Our veterans’ suffering hurts us all
Ryan Summerlin June 29, 2014
Every 65 minutes an American veteran commits suicide. That’s right, more than 8,000 veterans a year die at their own hands. Last week’s featured speaker at the Rotary Club of Glenwood Springs was Adam McCabe. McCabe is co-founder of Purple Star Veterans and Families and a board member of Huts for Vets.
McCabe, hands down, was one of the most moving and passionate speakers I remember in my 20-plus years as a Rotarian. As a show of hands at the meeting demonstrated, nearly everyone knows a veteran. But not everyone knows the demons many of our vets fight daily.
Why doesn’t the military provide the same training to re-enter life after the trauma of fighting for our county? Now we know that a VA hospital in Phoenix allegedly covered up deaths of veterans who were on a wait list for care. Good grief!
McCabe and his organization are pushing the government to begin providing therapy prior to furloughing our military personnel. In the meantime, his organization is providing hut trips and a cognitive behavioral therapist to help those suffering with Post Traumatic Stress Disorder (PTSD). Typically a group of 12 vets at a cost of $10,000 go out on the trip. Donations can be made at hutsforvets.org.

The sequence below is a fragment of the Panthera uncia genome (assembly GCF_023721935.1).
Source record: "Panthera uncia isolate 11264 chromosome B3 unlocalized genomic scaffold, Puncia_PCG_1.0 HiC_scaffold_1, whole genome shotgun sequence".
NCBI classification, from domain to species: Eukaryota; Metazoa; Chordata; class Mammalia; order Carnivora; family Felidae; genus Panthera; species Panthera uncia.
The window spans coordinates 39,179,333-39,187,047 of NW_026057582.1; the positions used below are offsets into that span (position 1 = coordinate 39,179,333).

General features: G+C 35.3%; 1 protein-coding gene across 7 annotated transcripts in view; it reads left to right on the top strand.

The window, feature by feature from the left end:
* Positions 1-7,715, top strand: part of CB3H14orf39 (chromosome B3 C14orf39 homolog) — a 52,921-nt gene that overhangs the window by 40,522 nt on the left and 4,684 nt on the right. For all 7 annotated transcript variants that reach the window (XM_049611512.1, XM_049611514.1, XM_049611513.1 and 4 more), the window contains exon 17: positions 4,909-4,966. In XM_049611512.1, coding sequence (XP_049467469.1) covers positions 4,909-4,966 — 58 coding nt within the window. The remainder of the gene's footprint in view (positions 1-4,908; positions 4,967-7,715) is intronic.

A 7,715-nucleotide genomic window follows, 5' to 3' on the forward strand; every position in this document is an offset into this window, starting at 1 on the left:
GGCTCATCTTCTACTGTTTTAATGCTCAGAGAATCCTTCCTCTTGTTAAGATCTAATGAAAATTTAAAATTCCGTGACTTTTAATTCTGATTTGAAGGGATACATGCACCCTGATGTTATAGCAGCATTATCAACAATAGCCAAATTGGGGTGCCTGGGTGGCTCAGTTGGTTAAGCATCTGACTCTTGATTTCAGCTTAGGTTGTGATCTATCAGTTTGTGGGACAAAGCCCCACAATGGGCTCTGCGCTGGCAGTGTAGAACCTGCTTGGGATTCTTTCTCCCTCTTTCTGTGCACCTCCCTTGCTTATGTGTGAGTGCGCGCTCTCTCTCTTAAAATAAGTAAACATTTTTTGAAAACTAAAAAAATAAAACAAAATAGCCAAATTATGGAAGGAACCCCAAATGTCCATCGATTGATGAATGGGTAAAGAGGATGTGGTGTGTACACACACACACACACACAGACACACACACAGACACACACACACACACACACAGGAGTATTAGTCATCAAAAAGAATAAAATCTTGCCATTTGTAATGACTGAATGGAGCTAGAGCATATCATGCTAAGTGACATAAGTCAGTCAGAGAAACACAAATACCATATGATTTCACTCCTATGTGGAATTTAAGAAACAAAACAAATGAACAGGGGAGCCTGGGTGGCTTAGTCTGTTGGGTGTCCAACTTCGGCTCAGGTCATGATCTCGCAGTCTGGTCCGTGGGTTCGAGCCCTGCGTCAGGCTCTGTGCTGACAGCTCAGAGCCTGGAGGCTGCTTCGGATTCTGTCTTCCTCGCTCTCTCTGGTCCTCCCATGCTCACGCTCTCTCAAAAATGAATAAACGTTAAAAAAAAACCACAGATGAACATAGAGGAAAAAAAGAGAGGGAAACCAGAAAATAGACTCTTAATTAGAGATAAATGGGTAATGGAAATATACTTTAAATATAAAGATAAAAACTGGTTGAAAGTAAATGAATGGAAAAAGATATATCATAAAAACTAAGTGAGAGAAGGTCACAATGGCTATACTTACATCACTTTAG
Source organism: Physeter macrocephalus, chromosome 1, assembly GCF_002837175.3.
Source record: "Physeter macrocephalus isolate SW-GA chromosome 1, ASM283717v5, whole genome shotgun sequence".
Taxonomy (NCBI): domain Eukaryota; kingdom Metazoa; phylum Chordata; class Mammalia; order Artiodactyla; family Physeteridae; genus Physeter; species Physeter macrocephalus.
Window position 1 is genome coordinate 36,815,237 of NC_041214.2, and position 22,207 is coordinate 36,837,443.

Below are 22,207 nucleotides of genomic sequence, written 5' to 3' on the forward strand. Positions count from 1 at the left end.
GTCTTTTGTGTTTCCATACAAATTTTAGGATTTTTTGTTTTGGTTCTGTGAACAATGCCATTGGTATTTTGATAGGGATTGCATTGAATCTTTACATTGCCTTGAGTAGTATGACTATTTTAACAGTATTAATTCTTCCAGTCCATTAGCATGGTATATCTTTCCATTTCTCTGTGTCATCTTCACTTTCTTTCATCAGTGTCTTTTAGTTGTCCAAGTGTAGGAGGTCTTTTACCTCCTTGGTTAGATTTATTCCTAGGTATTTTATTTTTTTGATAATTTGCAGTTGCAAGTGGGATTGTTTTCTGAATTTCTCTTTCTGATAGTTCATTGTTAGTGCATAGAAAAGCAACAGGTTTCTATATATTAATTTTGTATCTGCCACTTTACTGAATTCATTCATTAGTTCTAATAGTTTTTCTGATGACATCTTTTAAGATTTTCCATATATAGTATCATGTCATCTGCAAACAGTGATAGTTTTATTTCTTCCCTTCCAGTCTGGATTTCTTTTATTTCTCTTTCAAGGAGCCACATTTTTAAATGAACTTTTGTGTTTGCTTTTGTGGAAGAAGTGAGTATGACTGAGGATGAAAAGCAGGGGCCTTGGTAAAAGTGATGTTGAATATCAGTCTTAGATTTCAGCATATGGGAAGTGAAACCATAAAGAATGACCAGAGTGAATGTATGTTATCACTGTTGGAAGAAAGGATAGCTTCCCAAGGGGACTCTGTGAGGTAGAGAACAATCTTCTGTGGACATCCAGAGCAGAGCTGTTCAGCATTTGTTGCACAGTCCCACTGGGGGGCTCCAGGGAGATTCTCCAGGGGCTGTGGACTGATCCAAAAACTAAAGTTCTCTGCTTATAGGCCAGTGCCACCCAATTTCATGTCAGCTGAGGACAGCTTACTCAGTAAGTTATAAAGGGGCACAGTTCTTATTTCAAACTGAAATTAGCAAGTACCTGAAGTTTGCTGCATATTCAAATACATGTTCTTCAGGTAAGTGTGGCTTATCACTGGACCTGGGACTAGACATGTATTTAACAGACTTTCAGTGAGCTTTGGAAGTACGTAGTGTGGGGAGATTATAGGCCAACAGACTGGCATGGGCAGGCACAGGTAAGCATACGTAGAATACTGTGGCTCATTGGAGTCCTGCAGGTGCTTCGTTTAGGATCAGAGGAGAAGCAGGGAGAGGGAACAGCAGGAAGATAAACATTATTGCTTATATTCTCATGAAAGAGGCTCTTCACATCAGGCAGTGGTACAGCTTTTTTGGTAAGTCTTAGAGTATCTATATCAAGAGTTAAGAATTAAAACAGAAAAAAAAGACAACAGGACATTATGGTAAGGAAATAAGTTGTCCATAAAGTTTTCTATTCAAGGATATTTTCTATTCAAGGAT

It isn’t just the veteran who suffers but also the family and others in the community. I know firsthand. My dad was a World War II vet who suffered with PTSD. Dad was in Patton’s 3rd Army. He was part of the Normandy invasion and was on the front lines in Europe way too long. He was awarded two Purple Hearts and later in life a Bronze Star due to the length of time on the front line, although they did not heal his wounds.
While not diagnosed back than, he had all of the symptoms of PTSD, including alcoholism and a codependent personality that caused a great deal of pain in our family. Despite all of that, deep down he was a great man whom I loved dearly.
In his early ’80s he came to live with me in Breckenridge. Suffering from Parkinson’s disease and the side effects, which caused him to drift in and out of reality, I finally got a better picture of the mental anguish he suffered over the years. Top that off with blindness and other ailments, he was a bit of a physical and mental mess, and I am so happy to have been able to spend that summer with him.
He would have night terrors going back to the horrors of war, screaming out in the middle of the night. I learned from my mom that had been common throughout their marriage. I didn’t know. One day I found him at the base of the bed with his oxygen tube around his neck. Dad tried to hang himself from the bedpost. This was one time I was happy he did not have his wits about him, as the bedpost wasn’t high enough for him to do the deed.
As a result of a challenging childhood, I too have been diagnosed with PTSD, which is not uncommon for children of vets. So Adam’s talk hit home — and quite frankly tore me apart as the terrible memories I had buried deeply away came flooding back.
Our veterans deserve more and I appreciate the work Adam, a veteran himself, is doing for his brothers and sisters. I encourage you to give your time or money to help our vets in their well-deserved recovery right here in our backyard.